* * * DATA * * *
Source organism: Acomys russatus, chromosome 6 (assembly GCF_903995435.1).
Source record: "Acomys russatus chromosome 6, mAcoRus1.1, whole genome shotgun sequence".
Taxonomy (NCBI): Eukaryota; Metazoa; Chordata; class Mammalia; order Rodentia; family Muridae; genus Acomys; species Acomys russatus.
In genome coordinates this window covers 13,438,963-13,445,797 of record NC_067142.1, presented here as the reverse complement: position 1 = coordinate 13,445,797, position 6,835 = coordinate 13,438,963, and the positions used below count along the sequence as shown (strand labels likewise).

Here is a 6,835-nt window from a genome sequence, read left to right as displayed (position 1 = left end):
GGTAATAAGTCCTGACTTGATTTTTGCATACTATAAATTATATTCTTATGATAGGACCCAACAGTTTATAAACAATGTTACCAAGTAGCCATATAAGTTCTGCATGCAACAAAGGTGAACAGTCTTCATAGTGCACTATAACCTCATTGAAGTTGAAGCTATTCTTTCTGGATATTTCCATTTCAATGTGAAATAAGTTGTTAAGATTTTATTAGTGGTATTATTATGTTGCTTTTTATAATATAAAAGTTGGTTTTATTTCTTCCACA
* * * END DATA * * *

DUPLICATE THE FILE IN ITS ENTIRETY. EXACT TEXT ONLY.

Source organism: Acomys russatus, chromosome 6 (assembly GCF_903995435.1).
Source record: "Acomys russatus chromosome 6, mAcoRus1.1, whole genome shotgun sequence".
Taxonomy (NCBI): Eukaryota; Metazoa; Chordata; class Mammalia; order Rodentia; family Muridae; genus Acomys; species Acomys russatus.
In genome coordinates this window covers 13,438,963-13,445,797 of record NC_067142.1, presented here as the reverse complement: position 1 = coordinate 13,445,797, position 6,835 = coordinate 13,438,963, and the positions used below count along the sequence as shown (strand labels likewise).

Here is a 6,835-nt window from a genome sequence, read left to right as displayed (position 1 = left end):
GGTAATAAGTCCTGACTTGATTTTTGCATACTATAAATTATATTCTTATGATAGGACCCAACAGTTTATAAACAATGTTACCAAGTAGCCATATAAGTTCTGCATGCAACAAAGGTGAACAGTCTTCATAGTGCACTATAACCTCATTGAAGTTGAAGCTATTCTTTCTGGATATTTCCATTTCAATGTGAAATAAGTTGTTAAGATTTTATTAGTGGTATTATTATGTTGCTTTTTATAATATAAAAGTTGGTTTTATTTCTTCCACA